The purpose being to get these documents past stupid and inattentive Donald Jr. and Jared to Manafort, apparently not paying attention at all as he focused on his phone, as physical proof that they had managed to steal the DNC emails, as one phase of the minuet, where the next one was to be when the Trump campaign showed its own hand at the GOP convention by removing the anti-Russia Ukraine plank from the party platform. Something that clearly wasn't safe to do by phone or over the Internet, and providing its own cover—in Veselnitskaya's obsession and Donald Jr.'s enraged boredom. Maybe my theory's halfway right after all!
“I could recognize the young gentleman who was only present in the meeting for probably the first seven to 10 minutes, and then he stood up and left the room,” she said. “It was Mr. Jared Kushner. And he never came back, by the way.
“And the other individual who was in the same meeting, but all the time he was looking at his phone. He was reading something. He never took any active part in the conversation. That was Mr. Manafort." Midway in the interview, she described Manafort as "absent-minded."
We now know that Manafort was taking careful notes with the phone, though we don't know what they said if we're not in the Senate Intelligence Committee. The purpose of this meeting was to clarify for him (not Kushner and still less Donald Jr., who can't be trusted with a secret as we know), as the competent person in the campaign, what kind of thing the Russians had to offer, how far they were willing to go, and what they wanted in return, which was at that point all about the Magnitsky sanctions. Veselnitskaya, even with the documents right there in her briefcase, may not have entirely understood; Donald Jr. and Jared may have understood virtually nothing, though they did understand that in listening to Veselnitskaya they were breaking the law. But the Trump campaign did its work with the Ukraine plank, the Russians did their work with WikiLeaks and whatever else they were undertaking with Facebook, Twitter, and voting registries, and Trump won, and he's been working systematically ever since, lazy as he is, to not implement sanctions on the Russian Federation.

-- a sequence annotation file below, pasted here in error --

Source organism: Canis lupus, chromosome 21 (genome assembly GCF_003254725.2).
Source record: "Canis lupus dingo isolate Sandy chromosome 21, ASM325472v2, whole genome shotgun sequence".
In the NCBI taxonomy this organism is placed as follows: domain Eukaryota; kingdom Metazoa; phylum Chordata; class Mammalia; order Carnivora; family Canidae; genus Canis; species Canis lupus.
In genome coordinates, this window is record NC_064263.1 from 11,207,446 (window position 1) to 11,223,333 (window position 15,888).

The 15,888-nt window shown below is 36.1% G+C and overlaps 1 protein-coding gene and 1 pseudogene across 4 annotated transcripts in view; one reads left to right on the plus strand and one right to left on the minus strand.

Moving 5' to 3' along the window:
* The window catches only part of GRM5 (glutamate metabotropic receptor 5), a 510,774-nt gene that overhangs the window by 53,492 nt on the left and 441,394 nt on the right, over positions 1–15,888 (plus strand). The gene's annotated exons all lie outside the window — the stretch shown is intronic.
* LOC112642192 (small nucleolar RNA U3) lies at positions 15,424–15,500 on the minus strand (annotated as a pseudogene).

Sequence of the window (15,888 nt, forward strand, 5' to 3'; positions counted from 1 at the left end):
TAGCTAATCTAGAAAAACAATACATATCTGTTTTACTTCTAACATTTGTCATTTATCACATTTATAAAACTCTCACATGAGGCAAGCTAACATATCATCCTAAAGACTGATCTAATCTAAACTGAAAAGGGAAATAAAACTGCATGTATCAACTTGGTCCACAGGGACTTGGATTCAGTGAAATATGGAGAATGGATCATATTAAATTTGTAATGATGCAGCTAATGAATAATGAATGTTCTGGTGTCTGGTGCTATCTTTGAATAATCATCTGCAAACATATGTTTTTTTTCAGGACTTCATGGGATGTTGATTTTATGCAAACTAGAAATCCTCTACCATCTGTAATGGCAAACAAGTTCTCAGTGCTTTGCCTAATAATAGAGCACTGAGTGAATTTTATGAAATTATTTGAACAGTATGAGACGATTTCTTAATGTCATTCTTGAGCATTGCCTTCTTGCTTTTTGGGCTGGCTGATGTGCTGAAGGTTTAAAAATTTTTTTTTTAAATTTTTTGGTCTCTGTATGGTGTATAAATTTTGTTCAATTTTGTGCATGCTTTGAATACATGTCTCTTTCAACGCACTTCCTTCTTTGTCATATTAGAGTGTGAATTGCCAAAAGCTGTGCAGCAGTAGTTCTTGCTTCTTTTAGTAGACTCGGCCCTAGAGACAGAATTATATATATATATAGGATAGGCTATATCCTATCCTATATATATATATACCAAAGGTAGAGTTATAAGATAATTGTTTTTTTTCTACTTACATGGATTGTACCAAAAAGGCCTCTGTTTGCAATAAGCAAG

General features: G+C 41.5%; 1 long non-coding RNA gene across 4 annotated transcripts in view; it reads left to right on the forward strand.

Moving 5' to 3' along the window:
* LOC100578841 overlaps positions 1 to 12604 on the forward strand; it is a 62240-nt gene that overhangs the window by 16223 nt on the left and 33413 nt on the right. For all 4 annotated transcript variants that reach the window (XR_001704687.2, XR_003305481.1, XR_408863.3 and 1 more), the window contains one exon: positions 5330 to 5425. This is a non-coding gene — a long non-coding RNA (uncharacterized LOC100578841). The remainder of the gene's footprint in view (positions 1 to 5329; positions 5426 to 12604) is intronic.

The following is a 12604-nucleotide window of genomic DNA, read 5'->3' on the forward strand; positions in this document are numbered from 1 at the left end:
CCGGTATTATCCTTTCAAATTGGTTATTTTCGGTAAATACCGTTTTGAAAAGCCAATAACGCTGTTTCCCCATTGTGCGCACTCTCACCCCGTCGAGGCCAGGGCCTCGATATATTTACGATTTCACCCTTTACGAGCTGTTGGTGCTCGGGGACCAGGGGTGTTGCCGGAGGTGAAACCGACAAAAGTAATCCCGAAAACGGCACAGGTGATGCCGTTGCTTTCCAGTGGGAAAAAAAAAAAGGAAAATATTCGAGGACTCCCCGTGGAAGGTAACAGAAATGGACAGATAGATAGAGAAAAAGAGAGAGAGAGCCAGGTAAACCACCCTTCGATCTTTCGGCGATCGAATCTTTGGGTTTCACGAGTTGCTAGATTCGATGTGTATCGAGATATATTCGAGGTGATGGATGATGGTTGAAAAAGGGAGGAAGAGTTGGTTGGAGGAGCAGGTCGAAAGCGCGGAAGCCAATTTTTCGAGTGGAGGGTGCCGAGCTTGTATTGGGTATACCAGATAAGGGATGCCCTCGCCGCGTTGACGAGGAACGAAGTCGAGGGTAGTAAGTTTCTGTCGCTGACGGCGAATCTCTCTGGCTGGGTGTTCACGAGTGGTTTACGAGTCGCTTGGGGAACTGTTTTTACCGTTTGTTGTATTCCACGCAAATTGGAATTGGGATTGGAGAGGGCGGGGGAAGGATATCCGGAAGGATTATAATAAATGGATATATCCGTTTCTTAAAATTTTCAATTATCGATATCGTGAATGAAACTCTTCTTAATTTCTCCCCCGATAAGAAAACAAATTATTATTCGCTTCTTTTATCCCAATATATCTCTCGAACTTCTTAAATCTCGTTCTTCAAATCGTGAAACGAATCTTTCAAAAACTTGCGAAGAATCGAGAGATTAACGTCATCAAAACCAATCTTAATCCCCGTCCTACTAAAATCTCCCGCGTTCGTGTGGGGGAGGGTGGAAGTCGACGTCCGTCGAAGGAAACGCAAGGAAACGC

The Ziff brothers story is getting to be, formally, a thing, as I learned from The Times this morning, that being what got me started. Yury Chaika, prosecutor general of the Russian Federation, started  spreading it around 18 months ago, notably in conversation with the unspeakable Rep. Dana Rohrabacher (CA-Putinist), and so did Natalya Veselnitskaya, pimping it with Rohrabacher and Rep. French Wilson, possibly working together, as The Times claims today, and most recently Vladimir Vladimirovich Putin has been pimping it himself this week. There's a lot going on.

Just keep in mind as you process it how much the discussion of Veselnitskaya's "memo" as opposed to what might underlie it looks like a well planned distraction (not planned in Washington) from the things that are going down as we speak.